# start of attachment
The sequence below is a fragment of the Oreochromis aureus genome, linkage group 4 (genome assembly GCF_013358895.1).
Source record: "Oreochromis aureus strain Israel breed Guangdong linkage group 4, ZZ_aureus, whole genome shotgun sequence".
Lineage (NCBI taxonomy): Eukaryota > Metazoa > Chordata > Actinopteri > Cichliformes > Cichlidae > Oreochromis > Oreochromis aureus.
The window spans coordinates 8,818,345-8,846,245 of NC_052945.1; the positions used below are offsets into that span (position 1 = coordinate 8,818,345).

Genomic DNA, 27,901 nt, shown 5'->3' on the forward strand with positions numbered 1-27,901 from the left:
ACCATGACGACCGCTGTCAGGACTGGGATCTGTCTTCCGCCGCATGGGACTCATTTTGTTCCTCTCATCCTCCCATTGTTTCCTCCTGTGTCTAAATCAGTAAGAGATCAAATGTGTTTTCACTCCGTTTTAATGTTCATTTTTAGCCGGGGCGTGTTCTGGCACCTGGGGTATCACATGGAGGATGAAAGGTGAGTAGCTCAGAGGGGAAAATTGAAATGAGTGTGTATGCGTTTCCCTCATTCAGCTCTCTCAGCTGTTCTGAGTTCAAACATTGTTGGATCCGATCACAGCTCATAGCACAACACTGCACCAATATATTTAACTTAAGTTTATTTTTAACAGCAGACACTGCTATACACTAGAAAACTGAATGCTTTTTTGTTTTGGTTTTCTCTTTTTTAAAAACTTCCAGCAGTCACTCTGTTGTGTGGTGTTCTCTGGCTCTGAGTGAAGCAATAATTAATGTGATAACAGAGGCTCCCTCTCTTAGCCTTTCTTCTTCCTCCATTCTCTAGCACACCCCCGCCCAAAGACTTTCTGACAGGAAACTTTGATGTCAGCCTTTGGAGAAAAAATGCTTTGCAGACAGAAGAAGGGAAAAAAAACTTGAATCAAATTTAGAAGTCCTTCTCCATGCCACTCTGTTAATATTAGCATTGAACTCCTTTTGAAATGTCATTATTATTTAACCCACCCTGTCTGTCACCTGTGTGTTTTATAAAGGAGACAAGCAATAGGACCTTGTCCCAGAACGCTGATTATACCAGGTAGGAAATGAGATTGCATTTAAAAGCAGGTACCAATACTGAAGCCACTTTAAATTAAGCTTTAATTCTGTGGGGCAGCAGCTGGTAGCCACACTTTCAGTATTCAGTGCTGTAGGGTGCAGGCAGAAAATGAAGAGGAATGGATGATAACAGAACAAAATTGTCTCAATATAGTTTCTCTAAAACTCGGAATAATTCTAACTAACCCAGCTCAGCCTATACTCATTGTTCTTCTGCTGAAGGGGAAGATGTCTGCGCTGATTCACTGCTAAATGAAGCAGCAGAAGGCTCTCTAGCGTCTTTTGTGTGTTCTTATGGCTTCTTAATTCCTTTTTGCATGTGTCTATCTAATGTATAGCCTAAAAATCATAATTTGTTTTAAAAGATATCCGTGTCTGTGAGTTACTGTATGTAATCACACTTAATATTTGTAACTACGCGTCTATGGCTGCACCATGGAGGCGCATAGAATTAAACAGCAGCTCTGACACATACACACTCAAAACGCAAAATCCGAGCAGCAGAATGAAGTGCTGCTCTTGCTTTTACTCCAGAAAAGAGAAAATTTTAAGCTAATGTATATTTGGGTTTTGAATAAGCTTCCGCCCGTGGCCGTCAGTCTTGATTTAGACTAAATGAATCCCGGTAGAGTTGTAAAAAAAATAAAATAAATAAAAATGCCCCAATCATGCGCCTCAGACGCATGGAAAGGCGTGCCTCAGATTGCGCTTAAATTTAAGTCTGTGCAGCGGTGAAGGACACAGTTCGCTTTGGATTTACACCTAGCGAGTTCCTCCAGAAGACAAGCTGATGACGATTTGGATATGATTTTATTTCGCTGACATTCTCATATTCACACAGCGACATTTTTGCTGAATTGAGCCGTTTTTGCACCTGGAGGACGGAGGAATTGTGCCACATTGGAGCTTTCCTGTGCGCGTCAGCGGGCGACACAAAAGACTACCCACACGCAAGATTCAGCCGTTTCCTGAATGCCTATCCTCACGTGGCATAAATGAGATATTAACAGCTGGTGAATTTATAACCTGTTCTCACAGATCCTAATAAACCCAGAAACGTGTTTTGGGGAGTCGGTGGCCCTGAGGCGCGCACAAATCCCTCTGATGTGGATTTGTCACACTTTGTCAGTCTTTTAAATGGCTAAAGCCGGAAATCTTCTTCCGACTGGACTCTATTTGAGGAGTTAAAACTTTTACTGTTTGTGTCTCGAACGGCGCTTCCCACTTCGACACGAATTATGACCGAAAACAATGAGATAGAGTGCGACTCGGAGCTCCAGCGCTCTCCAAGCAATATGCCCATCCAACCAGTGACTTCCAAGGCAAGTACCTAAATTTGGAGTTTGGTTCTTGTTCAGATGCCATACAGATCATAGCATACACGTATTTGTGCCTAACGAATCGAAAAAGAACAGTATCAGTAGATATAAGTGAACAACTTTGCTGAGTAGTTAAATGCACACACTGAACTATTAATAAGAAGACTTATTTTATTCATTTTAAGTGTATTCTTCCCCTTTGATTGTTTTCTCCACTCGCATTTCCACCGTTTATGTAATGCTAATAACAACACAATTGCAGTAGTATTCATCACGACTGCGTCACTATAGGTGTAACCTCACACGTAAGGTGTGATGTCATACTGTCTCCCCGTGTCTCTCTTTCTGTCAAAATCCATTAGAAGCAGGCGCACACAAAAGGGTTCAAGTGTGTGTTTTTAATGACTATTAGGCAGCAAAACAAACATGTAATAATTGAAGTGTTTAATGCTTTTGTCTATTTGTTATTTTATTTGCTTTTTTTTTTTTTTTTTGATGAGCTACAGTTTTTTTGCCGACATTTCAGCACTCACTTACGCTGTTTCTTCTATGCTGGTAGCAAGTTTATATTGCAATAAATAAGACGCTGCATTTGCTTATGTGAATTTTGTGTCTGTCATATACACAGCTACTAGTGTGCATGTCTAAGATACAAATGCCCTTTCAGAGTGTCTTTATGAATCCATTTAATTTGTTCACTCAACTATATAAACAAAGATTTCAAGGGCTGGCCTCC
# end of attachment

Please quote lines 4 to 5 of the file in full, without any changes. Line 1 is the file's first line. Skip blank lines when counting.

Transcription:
The window spans coordinates 8,818,345-8,846,245 of NC_052945.1; the positions used below are offsets into that span (position 1 = coordinate 8,818,345).

Genomic DNA, 27,901 nt, shown 5'->3' on the forward strand with positions numbered 1-27,901 from the left: